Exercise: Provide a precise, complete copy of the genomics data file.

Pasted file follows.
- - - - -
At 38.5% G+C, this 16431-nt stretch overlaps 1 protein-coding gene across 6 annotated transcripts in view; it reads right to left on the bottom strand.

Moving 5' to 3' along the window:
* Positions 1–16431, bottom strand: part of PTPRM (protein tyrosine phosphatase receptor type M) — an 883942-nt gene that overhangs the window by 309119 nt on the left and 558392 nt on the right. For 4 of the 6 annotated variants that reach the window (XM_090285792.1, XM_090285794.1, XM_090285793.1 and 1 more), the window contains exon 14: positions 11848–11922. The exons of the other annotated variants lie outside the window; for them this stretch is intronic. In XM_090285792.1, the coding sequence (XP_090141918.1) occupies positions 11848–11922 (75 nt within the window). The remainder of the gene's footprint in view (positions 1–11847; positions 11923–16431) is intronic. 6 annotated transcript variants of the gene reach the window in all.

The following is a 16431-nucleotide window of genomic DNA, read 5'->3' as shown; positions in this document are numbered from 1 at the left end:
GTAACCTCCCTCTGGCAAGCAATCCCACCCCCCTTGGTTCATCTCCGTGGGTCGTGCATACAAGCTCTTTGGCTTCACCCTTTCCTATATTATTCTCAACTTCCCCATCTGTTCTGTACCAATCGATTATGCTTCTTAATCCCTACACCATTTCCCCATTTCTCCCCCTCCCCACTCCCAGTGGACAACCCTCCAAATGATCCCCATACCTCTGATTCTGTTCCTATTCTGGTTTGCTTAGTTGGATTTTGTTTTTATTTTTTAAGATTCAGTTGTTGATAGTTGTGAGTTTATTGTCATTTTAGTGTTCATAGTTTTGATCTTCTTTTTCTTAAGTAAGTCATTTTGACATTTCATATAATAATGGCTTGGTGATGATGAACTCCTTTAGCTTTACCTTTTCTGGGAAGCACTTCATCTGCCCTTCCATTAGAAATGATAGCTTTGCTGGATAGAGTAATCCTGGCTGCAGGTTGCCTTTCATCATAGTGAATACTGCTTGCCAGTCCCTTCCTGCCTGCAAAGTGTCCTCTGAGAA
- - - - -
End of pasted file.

At 38.5% G+C, this 16431-nt stretch overlaps 1 protein-coding gene across 6 annotated transcripts in view; it reads right to left on the bottom strand.

Moving 5' to 3' along the window:
* Positions 1–16431, bottom strand: part of PTPRM (protein tyrosine phosphatase receptor type M) — an 883942-nt gene that overhangs the window by 309119 nt on the left and 558392 nt on the right. For 4 of the 6 annotated variants that reach the window (XM_090285792.1, XM_090285794.1, XM_090285793.1 and 1 more), the window contains exon 14: positions 11848–11922. The exons of the other annotated variants lie outside the window; for them this stretch is intronic. In XM_090285792.1, the coding sequence (XP_090141918.1) occupies positions 11848–11922 (75 nt within the window). The remainder of the gene's footprint in view (positions 1–11847; positions 11923–16431) is intronic. 6 annotated transcript variants of the gene reach the window in all.

The following is a 16431-nucleotide window of genomic DNA, read 5'->3' as shown; positions in this document are numbered from 1 at the left end:
GTAACCTCCCTCTGGCAAGCAATCCCACCCCCCTTGGTTCATCTCCGTGGGTCGTGCATACAAGCTCTTTGGCTTCACCCTTTCCTATATTATTCTCAACTTCCCCATCTGTTCTGTACCAATCGATTATGCTTCTTAATCCCTACACCATTTCCCCATTTCTCCCCCTCCCCACTCCCAGTGGACAACCCTCCAAATGATCCCCATACCTCTGATTCTGTTCCTATTCTGGTTTGCTTAGTTGGATTTTGTTTTTATTTTTTAAGATTCAGTTGTTGATAGTTGTGAGTTTATTGTCATTTTAGTGTTCATAGTTTTGATCTTCTTTTTCTTAAGTAAGTCATTTTGACATTTCATATAATAATGGCTTGGTGATGATGAACTCCTTTAGCTTTACCTTTTCTGGGAAGCACTTCATCTGCCCTTCCATTAGAAATGATAGCTTTGCTGGATAGAGTAATCCTGGCTGCAGGTTGCCTTTCATCATAGTGAATACTGCTTGCCAGTCCCTTCCTGCCTGCAAAGTGTCCTCTGAGAA